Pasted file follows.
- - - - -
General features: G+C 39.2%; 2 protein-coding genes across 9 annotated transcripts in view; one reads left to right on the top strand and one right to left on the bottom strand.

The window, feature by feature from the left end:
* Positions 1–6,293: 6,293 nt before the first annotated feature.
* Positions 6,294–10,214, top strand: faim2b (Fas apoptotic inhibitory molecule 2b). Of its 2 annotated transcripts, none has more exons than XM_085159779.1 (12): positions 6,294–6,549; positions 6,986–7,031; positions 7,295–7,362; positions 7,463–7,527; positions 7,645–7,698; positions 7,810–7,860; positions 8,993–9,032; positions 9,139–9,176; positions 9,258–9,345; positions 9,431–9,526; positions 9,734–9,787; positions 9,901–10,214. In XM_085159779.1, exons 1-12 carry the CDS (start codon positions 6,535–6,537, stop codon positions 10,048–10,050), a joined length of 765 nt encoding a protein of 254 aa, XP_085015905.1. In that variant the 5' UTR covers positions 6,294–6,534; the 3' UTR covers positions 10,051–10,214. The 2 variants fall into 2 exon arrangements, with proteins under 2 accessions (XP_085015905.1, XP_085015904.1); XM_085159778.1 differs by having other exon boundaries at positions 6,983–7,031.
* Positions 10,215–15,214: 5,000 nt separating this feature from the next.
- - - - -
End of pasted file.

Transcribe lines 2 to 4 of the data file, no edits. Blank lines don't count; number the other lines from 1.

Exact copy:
The window, feature by feature from the left end:
* Positions 1–6,293: 6,293 nt before the first annotated feature.
* Positions 6,294–10,214, top strand: faim2b (Fas apoptotic inhibitory molecule 2b). Of its 2 annotated transcripts, none has more exons than XM_085159779.1 (12): positions 6,294–6,549; positions 6,986–7,031; positions 7,295–7,362; positions 7,463–7,527; positions 7,645–7,698; positions 7,810–7,860; positions 8,993–9,032; positions 9,139–9,176; positions 9,258–9,345; positions 9,431–9,526; positions 9,734–9,787; positions 9,901–10,214. In XM_085159779.1, exons 1-12 carry the CDS (start codon positions 6,535–6,537, stop codon positions 10,048–10,050), a joined length of 765 nt encoding a protein of 254 aa, XP_085015905.1. In that variant the 5' UTR covers positions 6,294–6,534; the 3' UTR covers positions 10,051–10,214. The 2 variants fall into 2 exon arrangements, with proteins under 2 accessions (XP_085015905.1, XP_085015904.1); XM_085159778.1 differs by having other exon boundaries at positions 6,983–7,031.